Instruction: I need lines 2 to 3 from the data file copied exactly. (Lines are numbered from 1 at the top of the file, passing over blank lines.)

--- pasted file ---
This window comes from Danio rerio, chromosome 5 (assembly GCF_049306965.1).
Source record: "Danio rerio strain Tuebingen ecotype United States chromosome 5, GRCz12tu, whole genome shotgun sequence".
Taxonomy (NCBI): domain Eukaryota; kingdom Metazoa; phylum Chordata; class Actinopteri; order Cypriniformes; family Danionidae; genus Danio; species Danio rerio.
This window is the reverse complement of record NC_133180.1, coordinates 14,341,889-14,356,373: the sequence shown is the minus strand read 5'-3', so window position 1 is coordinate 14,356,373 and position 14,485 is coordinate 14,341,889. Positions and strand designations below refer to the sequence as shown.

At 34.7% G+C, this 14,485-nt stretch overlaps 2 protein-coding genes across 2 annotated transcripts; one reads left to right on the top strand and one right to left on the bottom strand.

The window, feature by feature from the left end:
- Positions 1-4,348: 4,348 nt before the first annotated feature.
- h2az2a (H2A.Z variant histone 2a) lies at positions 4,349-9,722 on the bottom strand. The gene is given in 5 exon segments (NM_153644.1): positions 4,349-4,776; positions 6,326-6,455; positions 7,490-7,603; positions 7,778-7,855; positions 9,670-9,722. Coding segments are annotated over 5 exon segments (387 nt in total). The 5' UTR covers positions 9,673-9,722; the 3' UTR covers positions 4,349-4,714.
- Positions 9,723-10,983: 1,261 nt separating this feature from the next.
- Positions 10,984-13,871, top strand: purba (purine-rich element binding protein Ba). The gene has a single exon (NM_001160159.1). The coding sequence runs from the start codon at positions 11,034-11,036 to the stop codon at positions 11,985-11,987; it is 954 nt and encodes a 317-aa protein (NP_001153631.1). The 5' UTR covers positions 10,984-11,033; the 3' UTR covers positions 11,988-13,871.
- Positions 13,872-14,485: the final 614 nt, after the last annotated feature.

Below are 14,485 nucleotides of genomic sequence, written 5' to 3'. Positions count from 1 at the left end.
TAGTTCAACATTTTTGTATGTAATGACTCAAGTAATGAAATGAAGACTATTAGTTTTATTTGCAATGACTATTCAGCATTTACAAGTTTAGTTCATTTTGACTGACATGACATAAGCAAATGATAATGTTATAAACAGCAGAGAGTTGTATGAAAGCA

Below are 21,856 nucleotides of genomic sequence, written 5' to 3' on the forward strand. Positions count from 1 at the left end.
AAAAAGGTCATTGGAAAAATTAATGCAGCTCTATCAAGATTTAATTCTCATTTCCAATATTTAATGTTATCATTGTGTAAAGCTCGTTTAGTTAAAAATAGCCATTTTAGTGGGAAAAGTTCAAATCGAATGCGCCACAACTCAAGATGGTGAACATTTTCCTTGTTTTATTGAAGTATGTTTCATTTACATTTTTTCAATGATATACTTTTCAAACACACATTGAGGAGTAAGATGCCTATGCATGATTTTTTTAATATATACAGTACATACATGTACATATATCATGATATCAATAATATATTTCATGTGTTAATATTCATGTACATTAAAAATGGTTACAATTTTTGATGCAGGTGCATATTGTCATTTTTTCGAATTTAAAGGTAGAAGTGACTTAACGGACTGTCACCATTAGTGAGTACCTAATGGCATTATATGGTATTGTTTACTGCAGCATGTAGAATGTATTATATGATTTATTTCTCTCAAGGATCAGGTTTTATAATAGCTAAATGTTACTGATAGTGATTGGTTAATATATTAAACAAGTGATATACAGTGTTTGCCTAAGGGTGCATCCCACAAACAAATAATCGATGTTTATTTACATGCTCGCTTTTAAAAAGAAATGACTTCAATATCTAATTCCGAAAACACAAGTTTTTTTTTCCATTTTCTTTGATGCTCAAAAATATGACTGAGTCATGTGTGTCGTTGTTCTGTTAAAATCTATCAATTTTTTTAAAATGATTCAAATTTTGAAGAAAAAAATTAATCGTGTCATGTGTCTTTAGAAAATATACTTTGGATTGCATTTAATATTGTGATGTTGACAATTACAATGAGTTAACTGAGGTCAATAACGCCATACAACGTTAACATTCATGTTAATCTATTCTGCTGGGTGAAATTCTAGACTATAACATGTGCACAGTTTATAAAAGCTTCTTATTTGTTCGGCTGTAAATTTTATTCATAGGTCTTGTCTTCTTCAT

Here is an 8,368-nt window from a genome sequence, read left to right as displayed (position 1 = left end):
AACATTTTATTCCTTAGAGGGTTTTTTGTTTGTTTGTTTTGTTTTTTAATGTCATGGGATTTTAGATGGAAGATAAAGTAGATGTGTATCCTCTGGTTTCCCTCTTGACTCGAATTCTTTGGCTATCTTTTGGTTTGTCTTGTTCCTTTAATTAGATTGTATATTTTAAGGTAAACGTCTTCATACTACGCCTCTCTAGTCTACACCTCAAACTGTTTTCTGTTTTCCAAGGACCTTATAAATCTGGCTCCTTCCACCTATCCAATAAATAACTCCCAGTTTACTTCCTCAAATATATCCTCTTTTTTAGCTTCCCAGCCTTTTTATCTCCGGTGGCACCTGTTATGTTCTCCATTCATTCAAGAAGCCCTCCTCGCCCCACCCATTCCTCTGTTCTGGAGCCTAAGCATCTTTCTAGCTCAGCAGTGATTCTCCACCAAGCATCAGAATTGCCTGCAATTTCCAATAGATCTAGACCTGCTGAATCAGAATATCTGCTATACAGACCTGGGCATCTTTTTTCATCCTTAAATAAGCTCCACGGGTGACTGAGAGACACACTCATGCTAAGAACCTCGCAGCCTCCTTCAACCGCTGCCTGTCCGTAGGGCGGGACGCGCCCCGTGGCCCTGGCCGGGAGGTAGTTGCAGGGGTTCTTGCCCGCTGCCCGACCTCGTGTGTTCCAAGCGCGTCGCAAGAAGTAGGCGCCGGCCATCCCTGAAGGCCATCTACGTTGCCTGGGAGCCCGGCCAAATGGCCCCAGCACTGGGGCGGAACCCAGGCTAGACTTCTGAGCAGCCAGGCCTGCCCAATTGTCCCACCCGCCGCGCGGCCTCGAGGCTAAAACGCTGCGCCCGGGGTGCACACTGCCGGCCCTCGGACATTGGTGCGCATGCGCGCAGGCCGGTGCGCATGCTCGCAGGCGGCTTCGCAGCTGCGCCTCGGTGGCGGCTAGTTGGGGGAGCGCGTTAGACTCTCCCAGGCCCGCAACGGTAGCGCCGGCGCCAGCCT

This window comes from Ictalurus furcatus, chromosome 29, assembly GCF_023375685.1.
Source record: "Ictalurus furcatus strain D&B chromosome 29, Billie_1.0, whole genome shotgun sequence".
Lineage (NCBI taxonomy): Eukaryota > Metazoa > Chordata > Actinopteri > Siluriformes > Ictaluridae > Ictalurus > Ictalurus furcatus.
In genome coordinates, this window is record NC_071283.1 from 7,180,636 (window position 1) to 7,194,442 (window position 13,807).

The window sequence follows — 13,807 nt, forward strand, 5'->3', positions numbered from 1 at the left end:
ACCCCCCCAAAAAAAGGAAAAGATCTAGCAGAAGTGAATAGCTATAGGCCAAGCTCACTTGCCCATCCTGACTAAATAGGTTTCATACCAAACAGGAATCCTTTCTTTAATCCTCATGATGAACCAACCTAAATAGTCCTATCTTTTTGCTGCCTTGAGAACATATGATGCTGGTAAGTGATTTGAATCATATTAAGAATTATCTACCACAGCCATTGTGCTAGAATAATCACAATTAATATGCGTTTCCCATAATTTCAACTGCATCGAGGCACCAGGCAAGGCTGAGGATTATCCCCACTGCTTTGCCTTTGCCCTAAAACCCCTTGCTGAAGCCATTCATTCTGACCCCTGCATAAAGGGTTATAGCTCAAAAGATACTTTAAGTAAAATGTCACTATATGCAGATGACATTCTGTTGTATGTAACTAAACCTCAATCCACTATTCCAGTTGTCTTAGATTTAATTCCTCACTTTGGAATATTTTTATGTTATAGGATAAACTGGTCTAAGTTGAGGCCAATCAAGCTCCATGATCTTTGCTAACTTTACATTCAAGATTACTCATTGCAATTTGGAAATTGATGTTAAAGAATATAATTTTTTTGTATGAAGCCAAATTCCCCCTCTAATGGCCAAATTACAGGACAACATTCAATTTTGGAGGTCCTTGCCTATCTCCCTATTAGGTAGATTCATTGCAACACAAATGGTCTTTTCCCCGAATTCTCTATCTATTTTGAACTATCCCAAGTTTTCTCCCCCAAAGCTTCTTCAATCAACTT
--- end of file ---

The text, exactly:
Source record: "Danio rerio strain Tuebingen ecotype United States chromosome 5, GRCz12tu, whole genome shotgun sequence".
Taxonomy (NCBI): domain Eukaryota; kingdom Metazoa; phylum Chordata; class Actinopteri; order Cypriniformes; family Danionidae; genus Danio; species Danio rerio.